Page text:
According to the Labor Secretary, Hinda Solis, the decline was the direct result of the joint efforts of the government, labor unions, business and other organizations to strengthen the safety guidelines enforced in the workplace. But the decrease in the number of injuries from 2009 to 2010, according to Solis, is only the tip of the iceberg. About 3.1 million cases of workers’ compensation claims are still quite high and broader laws need to be implemented to force these numbers farther down.
Injuries in the workplace affect not only the employee but also his immediate family. The inability to work could easily remove his family from the middle class. Children could stop going to school and basic needs would have to be sacrificed just to put food on the table as the head of the household is still recuperating from an injury sustained while on duty. In no case should earning a living be a health risk to workers.
The Department of Labor’s Occupational Safety and Health Administration wants to put more focus on the health care and social assistance industry because this is where most workers’ compensation claims are from. Laborers in the manufacturing and construction industry have the highest rate of injury, regardless of the state. Injuries and illnesses from these industries are at 5.2 cases for every 100 workers. But the fight is not the Department of Labor’s alone; workers and labor unions also take part as well as employers.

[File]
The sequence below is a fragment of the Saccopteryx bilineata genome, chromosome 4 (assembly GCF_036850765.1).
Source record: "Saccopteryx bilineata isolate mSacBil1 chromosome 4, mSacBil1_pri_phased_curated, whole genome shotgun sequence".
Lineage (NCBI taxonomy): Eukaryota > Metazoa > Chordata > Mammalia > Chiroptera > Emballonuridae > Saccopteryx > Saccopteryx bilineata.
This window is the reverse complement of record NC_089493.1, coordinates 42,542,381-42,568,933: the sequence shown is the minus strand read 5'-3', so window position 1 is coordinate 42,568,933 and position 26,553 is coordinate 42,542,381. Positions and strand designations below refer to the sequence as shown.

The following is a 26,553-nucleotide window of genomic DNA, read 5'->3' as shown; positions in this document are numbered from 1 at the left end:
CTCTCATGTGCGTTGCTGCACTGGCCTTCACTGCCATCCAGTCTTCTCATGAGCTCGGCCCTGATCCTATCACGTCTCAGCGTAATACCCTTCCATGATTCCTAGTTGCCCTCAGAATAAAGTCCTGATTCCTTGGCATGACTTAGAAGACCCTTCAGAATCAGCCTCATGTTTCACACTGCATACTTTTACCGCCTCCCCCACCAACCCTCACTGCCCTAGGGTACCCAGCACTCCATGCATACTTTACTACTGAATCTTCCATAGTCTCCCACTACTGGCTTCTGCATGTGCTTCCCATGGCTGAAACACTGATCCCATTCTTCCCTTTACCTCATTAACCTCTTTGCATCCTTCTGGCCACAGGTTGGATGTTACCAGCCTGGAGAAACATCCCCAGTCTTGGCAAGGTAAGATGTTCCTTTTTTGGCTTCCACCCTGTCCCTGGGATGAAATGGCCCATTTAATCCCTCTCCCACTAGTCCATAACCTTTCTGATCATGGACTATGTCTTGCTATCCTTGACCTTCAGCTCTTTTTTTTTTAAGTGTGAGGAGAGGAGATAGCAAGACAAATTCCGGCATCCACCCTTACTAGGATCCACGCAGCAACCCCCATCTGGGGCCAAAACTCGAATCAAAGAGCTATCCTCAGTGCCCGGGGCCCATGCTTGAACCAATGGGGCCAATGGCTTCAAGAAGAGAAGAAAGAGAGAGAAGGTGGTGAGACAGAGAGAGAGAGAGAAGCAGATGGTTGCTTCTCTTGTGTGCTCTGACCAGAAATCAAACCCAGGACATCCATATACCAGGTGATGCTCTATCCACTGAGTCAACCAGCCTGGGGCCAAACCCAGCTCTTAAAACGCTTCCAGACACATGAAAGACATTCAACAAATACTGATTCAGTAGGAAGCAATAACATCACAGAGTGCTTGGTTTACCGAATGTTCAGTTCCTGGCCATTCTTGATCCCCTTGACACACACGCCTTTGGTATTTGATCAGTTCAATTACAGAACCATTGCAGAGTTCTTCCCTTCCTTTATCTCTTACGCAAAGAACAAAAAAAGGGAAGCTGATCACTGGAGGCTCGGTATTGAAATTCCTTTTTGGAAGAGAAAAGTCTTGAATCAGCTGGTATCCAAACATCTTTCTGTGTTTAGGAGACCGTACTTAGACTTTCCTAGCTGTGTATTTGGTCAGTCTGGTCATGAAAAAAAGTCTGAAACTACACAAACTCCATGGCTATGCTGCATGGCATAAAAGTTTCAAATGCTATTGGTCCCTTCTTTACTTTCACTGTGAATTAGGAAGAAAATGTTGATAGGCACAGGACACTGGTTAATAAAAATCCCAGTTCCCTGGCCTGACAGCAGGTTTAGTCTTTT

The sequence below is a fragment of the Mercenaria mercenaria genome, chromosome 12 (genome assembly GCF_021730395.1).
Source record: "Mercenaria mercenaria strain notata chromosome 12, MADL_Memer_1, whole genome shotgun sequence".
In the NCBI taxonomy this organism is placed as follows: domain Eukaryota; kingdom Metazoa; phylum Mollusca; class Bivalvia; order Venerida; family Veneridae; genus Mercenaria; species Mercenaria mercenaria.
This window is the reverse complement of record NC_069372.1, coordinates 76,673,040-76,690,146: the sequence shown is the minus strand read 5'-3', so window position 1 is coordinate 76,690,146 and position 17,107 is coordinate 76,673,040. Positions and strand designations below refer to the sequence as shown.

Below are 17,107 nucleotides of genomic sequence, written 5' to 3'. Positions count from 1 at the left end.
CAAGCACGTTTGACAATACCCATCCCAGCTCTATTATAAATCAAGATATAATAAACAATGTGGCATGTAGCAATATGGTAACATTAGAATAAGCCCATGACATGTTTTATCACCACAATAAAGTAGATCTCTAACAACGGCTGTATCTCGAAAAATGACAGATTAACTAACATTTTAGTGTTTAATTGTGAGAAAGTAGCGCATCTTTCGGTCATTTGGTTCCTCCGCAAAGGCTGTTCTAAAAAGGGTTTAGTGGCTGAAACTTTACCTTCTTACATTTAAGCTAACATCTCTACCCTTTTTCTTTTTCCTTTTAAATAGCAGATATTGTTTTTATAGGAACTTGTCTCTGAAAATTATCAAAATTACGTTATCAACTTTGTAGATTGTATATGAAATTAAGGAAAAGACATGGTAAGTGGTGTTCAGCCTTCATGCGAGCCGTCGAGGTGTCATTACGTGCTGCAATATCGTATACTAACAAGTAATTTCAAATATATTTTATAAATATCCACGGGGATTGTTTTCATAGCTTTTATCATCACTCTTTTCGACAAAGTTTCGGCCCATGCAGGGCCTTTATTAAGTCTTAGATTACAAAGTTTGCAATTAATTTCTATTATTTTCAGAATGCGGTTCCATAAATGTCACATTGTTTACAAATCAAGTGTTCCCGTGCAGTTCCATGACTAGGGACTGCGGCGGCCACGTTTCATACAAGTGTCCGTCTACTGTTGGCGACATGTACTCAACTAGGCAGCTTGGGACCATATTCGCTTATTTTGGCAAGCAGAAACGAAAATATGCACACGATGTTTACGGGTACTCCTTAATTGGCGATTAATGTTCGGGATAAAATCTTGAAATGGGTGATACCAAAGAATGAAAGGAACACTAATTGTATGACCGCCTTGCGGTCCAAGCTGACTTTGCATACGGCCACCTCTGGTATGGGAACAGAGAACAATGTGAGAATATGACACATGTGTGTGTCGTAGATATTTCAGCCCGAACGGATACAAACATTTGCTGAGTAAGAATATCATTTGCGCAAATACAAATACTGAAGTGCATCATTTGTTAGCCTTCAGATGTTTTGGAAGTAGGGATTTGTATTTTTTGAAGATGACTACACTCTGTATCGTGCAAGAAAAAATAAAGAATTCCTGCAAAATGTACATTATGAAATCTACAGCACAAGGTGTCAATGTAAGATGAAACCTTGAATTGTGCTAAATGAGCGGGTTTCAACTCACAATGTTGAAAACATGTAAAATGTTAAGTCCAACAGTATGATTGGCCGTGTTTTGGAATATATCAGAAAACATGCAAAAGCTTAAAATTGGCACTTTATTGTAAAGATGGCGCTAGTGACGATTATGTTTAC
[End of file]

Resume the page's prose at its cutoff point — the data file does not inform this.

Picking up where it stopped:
Other than improving the safety guidelines of industries, the Department of Labor also stresses on the importance of accurate record keeping. The correct keeping of records will help employers determine a pattern in injuries and illnesses reported by employees and based on the data accumulated, create a more suitable working environment. On the other hand, employees will also benefit from accurate record keeping in the sense that it serves a strong proof to support the validity of their claims. And if their claims are wrongfully denied, they will have a record to hold in court.
The noted decrease in the number of workers’ compensation claims is not significant enough to cause for a celebration. There is much work to be done. If the collaboration of all affected sectors were to continue and new plans for safety in the workplace are implemented, then perhaps we are nearing a future of little to no injuries.
Despite the efforts exerted by the Department of Labor as well as labor unions, private organizations and the like, they are still not enough to help employees who have been wrongfully denied their benefits by insurance agencies. Hence, what is lacking is a control on insurance companies to make sure that employees will be constantly given the benefits that is due them. In any case, workers’ compensation lawyers are there to back employees up in their fight for proper and fair treatment.
People working in noisy areas, such as in manufacturing plants and at construction sites, usually think that the loud noises in their places of work are just part of their jobs. Thus, even though the workers are annoyed by the noises, many of them just resignedly accept the racket as a minor yet permanent disadvantage of having a paying job.